Uh, Trump supporters have the opposite problem. They might say a lot of silly or obnoxious things, but I think we can fairly rule out the docile followers idea. I've been in many arguments with them online, including here at my own site, and let me assure you, that is not their problem. What you will find are people who say they will refuse to do X, whether the government or even their favorite president says so, and you have to pull them quietly aside and say "Uh, Phil? You actually do have to do that. It's the law. Just sayin'." But hey, it would have been so cool if some trollop actually had said "He's our ruler. We have to do what he says." Those Trump people are so easily led and certainly capable of it, eh? So some woman somewhere - they think - likely said that. And, probably a lot like that woman it the skimpy top who said something (completely unrelated that doesn't fit my current narrative), and was really annoying. So we can call it true-ish. True, really.
Give me a break. You're lying. No one said that.
I am going to guess at the motives or (ahem) reasoning, but I don't insist on these. We don't know others' motives all that well - we seldom even know all of even our own motives - and motives are mixed. Projection is likely. But I think there is this idea that A) they are right-wing, and therefore Justlikenazis not very far below the surface, and we know that real nazis acted like that in another country and completely different cultural context, so...you know...don't you get it? Okay, sure, when you start insisting on things like evidence in 20thC Europe, it was actually the communists who blindly followed leaders, yes. Franco's Spain and Mussolini's Italy were actually highly factionalised countries just barely held together, okay. But it just feels like German nazis are the best comparison here, doesn't it? Because it would be so cool if Trump's supporters turned out to be just like that. It would vindicate us.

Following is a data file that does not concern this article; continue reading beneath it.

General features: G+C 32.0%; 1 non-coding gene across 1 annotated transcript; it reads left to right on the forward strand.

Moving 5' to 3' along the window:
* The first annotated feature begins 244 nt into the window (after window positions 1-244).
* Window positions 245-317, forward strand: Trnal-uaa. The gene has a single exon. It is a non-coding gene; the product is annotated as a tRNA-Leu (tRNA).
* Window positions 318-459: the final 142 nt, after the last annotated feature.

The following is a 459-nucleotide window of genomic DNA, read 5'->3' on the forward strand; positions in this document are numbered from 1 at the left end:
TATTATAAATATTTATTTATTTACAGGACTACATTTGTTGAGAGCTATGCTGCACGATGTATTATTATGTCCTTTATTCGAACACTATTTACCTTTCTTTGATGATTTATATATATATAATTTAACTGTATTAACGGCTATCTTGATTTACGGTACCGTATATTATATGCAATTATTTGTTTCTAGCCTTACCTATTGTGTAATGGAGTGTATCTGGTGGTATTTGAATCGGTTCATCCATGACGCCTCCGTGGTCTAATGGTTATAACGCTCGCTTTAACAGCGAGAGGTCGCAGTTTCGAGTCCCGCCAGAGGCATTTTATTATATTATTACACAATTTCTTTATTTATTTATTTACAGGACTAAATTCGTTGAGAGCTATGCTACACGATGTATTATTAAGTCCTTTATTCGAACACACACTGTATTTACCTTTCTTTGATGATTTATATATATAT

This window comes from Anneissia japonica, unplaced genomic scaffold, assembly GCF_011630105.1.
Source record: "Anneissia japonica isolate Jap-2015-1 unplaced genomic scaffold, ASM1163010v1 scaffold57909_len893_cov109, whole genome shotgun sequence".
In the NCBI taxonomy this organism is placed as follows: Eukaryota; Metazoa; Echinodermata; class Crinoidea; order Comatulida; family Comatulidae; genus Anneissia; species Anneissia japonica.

Let me throw in a parenting reassurance for free, because there is a parallel. When the school calls and says your kid is getting detention and is in trouble for X, you usually know immediately if this is off-the-wall. All five of my sons were capable of earning a detention, but a few times, there would be this accusation and you would go - hmmm. Not my kid. There is something missing from this story. The school doesn't want to hear your protest, because they deal with parents who are clueless about their kid's misbehavior all the time. Your protest that "This is not my kid's style of misbehavior" will fall on deaf ears. But for good parents, you know. "My could could easily do A, or C, or G. But you are telling me he did E, and there's something wrong here. Hold on."
Wait, this example is much fairer in reverse. My children could have been told a story that "Your dad got in trouble for saying X to a ref." For some values of X, that would be quite possible. Yet for others, my children would shake their head. Nope. Not my dad. Not that one. Someone is making that up.
Once you know to look for poetic perfection as a disproof, the news becomes easier. Bush splitting from the Air National Guard? Too perfect. John Kerry getting hat from a CIA guys? Too perfect.
Bonus extra credit. Some autobiographies fit the mold.